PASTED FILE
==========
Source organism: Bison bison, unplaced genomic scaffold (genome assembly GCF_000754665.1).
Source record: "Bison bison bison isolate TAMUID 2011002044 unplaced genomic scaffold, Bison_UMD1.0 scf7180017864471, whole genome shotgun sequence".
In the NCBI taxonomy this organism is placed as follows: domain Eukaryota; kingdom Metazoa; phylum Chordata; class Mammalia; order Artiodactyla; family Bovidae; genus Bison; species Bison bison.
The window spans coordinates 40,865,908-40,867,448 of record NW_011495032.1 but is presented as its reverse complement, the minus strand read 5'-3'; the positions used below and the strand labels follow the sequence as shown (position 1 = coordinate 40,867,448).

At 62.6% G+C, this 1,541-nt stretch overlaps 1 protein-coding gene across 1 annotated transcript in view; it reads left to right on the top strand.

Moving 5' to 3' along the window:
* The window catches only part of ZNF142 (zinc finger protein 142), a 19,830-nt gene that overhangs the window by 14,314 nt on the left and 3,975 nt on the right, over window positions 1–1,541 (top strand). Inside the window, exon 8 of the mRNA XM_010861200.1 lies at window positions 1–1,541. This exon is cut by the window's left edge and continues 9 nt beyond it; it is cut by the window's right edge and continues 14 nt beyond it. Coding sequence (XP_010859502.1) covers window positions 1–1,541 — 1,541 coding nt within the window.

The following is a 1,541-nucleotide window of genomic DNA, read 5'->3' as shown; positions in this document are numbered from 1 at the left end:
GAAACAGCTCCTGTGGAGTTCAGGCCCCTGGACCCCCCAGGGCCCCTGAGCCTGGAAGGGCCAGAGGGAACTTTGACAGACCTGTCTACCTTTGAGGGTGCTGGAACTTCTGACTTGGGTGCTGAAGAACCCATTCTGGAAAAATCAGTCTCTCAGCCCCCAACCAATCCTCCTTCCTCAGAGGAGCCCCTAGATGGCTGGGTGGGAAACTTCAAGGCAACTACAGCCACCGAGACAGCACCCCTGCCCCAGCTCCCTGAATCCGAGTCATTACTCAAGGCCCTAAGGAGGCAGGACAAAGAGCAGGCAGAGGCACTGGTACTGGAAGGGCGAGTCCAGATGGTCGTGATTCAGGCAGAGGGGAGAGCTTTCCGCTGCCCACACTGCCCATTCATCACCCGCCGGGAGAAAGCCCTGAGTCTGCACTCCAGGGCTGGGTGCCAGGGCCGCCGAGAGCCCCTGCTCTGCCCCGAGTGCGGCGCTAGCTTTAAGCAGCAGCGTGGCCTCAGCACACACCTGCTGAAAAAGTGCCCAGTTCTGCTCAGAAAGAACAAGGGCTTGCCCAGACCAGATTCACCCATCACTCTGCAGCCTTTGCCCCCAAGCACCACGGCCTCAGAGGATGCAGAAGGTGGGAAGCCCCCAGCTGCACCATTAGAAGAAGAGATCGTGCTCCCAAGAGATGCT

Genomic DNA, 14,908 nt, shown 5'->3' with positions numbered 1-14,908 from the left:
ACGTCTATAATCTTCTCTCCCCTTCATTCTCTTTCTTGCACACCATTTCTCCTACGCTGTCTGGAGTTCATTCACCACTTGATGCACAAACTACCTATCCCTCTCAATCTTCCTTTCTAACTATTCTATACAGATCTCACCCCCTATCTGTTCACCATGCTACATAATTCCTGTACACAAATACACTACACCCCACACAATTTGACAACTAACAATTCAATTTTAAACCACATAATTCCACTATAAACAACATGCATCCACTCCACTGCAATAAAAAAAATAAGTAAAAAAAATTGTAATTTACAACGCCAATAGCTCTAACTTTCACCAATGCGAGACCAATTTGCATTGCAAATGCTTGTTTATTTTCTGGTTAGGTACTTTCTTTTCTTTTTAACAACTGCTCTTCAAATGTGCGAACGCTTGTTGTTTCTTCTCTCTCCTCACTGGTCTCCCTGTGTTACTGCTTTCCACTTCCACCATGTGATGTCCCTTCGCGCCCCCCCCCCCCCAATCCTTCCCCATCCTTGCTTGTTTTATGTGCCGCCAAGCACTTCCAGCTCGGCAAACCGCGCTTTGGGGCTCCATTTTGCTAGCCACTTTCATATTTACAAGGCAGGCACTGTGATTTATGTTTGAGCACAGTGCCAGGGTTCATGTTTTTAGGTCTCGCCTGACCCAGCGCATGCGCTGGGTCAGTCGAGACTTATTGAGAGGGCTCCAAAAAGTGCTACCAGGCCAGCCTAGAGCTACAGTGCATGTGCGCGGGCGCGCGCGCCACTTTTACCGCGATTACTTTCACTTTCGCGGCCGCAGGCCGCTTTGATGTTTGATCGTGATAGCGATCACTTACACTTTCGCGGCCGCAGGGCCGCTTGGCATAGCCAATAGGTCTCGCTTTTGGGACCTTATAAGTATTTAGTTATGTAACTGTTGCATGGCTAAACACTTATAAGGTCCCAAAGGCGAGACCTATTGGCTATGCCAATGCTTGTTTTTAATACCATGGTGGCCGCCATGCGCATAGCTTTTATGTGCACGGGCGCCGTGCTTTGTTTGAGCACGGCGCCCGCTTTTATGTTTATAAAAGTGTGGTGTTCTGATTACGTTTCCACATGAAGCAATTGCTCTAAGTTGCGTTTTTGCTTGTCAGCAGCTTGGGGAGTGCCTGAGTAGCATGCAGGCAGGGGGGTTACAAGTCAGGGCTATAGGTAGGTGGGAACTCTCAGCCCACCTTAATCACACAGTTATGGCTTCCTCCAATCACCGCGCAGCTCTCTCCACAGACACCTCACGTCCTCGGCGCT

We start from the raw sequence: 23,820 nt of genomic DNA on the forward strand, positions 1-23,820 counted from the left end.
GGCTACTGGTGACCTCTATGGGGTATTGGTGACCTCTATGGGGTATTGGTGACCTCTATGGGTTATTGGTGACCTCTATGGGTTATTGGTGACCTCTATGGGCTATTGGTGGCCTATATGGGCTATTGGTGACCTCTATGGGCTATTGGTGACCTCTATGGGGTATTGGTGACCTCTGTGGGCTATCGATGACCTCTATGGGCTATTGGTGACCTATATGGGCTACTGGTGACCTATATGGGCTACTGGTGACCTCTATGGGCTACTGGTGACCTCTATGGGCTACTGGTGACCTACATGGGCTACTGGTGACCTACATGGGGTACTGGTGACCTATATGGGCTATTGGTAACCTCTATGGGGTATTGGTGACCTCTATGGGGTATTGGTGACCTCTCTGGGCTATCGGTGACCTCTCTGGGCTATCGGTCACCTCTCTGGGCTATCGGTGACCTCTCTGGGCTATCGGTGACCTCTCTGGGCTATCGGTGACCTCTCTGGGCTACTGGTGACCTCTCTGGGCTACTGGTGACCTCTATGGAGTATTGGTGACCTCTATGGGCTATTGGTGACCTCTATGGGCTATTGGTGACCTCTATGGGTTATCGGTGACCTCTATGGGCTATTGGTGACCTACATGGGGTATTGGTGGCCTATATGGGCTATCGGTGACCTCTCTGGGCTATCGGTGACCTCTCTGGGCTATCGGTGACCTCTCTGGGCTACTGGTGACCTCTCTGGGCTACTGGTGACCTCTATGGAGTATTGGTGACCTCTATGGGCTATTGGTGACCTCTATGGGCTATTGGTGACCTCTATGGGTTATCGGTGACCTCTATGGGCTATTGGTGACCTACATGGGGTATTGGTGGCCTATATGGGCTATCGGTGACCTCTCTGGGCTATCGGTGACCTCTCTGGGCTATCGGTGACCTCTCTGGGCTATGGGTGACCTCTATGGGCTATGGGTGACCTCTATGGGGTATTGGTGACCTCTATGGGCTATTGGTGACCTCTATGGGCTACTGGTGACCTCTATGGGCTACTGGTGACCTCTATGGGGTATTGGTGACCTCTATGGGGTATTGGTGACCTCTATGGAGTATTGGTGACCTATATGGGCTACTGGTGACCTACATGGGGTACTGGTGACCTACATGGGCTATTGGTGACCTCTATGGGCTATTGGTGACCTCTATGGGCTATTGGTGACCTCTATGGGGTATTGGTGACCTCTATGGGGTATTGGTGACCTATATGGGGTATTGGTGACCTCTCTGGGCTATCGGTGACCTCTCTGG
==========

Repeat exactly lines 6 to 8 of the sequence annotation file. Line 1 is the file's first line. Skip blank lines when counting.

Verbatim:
Moving 5' to 3' along the window:
* The window catches only part of ZNF142 (zinc finger protein 142), a 19,830-nt gene that overhangs the window by 14,314 nt on the left and 3,975 nt on the right, over window positions 1–1,541 (top strand). Inside the window, exon 8 of the mRNA XM_010861200.1 lies at window positions 1–1,541. This exon is cut by the window's left edge and continues 9 nt beyond it; it is cut by the window's right edge and continues 14 nt beyond it. Coding sequence (XP_010859502.1) covers window positions 1–1,541 — 1,541 coding nt within the window.

The following is a 1,541-nucleotide window of genomic DNA, read 5'->3' as shown; positions in this document are numbered from 1 at the left end: